TIME politics

The Self-Fulfilling Prophecy of Disliking Hillary Clinton

Democratic presidential candidate Hillary Clinton attends a "Get Out the Vote" event at the Chicago Journeymen Plumbers Local Union in Chicago on March 14, 2016.
Justin Sullivan—Getty Images Democratic presidential candidate Hillary Clinton attends a "Get Out the Vote" event at the Chicago Journeymen Plumbers Local Union in Chicago on March 14, 2016.

Deborah Tannen is a linguistics professor at Georgetown University.

She is faced with a sexist double bind

President Barack Obama recently commented that in 2008 Hillary Clinton had to do everything he did, but she had to get up earlier to have her hair done. This contrast, which applies in today’s campaign as well, is the metaphoric tip of a multifaceted iceberg of challenges facing Clinton because she’s a woman. Obama went on to note that the media unfairly “called her out” for being tough, while ignoring similar toughness on his side. That, too, can be traced to the double bind that confronts all women in positions of authority. These forces combine to explain why so many people see Bernie Sanders as more authentic and Clinton as less trustworthy.

Let’s start where Obama did: the burden placed on women by the focus on their appearance. Yes, Clinton must take time to have her hair styled, and even more time having it dyed and applying makeup. She also has to shop for, and then select from, a closetful of outfits—carefully! Sanders, like all male candidates, has only to make sure he has a dark suit, clean shirt and reasonable tie handy. He could easily wear the same suit and tie day after day, but she must wear a different outfit at each debate, while wearing shoes that are less comfortable and harder on her back. The real dilemma, though, is that the range of options from which a woman must choose—styles, colors, lengths, how much skin to expose—is so vast, that any choice she makes will strike many viewers as not the best, providing fodder for criticism and ridicule.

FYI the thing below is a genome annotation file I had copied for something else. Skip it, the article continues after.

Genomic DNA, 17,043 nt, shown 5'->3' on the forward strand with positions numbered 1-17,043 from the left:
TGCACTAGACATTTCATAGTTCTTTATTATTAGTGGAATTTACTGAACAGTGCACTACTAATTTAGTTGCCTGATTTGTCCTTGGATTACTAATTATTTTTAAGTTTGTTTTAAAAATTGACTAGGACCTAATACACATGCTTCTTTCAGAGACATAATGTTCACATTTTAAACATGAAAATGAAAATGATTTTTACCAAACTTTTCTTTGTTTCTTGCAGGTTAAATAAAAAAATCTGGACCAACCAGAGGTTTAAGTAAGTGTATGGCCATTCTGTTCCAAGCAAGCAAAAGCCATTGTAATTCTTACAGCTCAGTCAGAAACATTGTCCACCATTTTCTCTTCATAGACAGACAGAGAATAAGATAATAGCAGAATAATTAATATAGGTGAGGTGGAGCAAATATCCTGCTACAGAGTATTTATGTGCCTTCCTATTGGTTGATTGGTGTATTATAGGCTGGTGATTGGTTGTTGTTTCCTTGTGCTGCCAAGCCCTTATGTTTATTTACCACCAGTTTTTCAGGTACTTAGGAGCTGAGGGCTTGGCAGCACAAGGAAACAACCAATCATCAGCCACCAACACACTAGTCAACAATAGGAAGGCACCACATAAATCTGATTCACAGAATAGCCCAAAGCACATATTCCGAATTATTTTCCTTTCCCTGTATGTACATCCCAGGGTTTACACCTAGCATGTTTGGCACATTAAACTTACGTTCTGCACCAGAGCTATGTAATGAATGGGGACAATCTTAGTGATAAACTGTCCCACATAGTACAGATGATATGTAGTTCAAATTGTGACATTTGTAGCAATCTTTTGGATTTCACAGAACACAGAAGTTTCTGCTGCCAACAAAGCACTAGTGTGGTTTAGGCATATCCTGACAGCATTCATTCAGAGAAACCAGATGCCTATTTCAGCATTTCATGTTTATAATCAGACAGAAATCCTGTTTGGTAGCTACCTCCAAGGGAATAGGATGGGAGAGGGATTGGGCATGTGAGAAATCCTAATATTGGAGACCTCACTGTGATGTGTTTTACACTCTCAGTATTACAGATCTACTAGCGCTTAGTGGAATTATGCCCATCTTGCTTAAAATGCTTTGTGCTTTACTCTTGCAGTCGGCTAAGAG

Which brings us to Obama’s second point, the press. All public figures are subject to criticism and attack, but Clinton has been subject to more, and Sanders to less, than most. For one thing, she is widely expected to be the Democratic nominee, so why bother wasting effort scrutinizing him? That Sanders has a son whose mother he never married has received so little attention that most people don’t even know about it. This is as it should be. But what are the chances that a woman would be given a pass under similar circumstances?

Clinton has been in the public eye for so long, journalists have long since formulated a storyline about her, as former Democratic presidential candidate Michael Dukakis recently observed. Their view—and portrayal—of her as “remote and programmed,” he said, is “nonsense” and impervious to accounts by those who know or meet her that she is actually warm, smart and funny. Political opponents have had decades to dredge up (or fabricate) accusations, with a smoke-there’s-fire (you might say blame-the-victim) result. Whitewater! Benghazi! Email! After endless investigations, each accusation has turned out to be groundless. Yet the impression remains: she’s been the object of so many accusations and investigations, she must be doing something wrong. Hence the impression she’s not trustworthy.